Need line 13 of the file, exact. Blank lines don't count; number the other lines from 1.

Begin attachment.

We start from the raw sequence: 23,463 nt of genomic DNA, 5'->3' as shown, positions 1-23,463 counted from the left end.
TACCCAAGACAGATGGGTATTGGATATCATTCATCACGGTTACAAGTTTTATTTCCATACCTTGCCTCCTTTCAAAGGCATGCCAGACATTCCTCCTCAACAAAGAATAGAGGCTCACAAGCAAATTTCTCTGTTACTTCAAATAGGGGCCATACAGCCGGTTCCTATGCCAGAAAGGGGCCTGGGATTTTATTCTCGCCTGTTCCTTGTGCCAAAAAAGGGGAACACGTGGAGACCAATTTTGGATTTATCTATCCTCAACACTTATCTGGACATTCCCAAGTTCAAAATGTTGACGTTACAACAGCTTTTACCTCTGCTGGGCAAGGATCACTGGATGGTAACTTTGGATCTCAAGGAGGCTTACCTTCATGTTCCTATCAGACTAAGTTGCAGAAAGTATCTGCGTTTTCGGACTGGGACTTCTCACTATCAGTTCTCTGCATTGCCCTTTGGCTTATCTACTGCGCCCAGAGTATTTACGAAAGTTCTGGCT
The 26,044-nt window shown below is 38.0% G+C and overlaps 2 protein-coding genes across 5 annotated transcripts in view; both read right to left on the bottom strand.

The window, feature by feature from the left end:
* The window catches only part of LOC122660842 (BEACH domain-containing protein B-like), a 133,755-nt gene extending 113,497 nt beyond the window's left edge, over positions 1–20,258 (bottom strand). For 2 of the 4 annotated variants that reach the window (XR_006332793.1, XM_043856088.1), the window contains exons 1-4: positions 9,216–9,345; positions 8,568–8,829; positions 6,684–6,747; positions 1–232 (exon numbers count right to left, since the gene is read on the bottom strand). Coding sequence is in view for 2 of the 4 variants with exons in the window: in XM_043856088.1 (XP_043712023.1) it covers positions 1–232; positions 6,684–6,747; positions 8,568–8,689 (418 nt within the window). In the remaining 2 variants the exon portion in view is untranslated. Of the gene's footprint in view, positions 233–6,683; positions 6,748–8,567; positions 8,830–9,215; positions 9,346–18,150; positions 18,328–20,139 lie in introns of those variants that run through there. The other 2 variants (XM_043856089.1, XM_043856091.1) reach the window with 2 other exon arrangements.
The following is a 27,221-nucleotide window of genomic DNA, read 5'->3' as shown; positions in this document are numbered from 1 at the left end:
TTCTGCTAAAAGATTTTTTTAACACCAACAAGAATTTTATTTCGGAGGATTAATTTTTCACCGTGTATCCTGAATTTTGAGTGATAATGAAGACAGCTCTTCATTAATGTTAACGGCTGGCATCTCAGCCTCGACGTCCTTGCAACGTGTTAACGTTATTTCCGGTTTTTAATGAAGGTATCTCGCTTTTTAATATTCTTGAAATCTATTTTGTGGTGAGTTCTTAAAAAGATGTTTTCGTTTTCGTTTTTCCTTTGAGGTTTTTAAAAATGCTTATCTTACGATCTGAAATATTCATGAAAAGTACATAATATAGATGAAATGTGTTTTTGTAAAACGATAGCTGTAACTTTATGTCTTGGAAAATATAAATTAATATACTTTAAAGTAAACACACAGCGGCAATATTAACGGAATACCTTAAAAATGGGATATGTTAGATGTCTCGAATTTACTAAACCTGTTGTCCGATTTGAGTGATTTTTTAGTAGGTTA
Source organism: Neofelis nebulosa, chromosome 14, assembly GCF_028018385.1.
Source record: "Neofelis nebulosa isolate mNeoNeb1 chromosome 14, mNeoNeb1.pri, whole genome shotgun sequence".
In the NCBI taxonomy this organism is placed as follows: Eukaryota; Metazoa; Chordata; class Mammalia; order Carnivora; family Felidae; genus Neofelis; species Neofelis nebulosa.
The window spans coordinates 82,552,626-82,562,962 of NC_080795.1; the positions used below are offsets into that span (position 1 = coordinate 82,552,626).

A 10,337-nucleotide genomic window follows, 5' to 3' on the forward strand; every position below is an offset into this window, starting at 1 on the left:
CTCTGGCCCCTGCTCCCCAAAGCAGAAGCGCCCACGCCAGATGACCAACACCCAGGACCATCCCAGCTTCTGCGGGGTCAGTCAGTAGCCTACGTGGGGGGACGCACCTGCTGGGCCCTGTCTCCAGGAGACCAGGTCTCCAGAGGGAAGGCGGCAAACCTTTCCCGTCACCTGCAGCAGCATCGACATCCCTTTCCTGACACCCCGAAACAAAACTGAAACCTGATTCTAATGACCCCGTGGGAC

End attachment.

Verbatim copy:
CTCTGGCCCCTGCTCCCCAAAGCAGAAGCGCCCACGCCAGATGACCAACACCCAGGACCATCCCAGCTTCTGCGGGGTCAGTCAGTAGCCTACGTGGGGGGACGCACCTGCTGGGCCCTGTCTCCAGGAGACCAGGTCTCCAGAGGGAAGGCGGCAAACCTTTCCCGTCACCTGCAGCAGCATCGACATCCCTTTCCTGACACCCCGAAACAAAACTGAAACCTGATTCTAATGACCCCGTGGGAC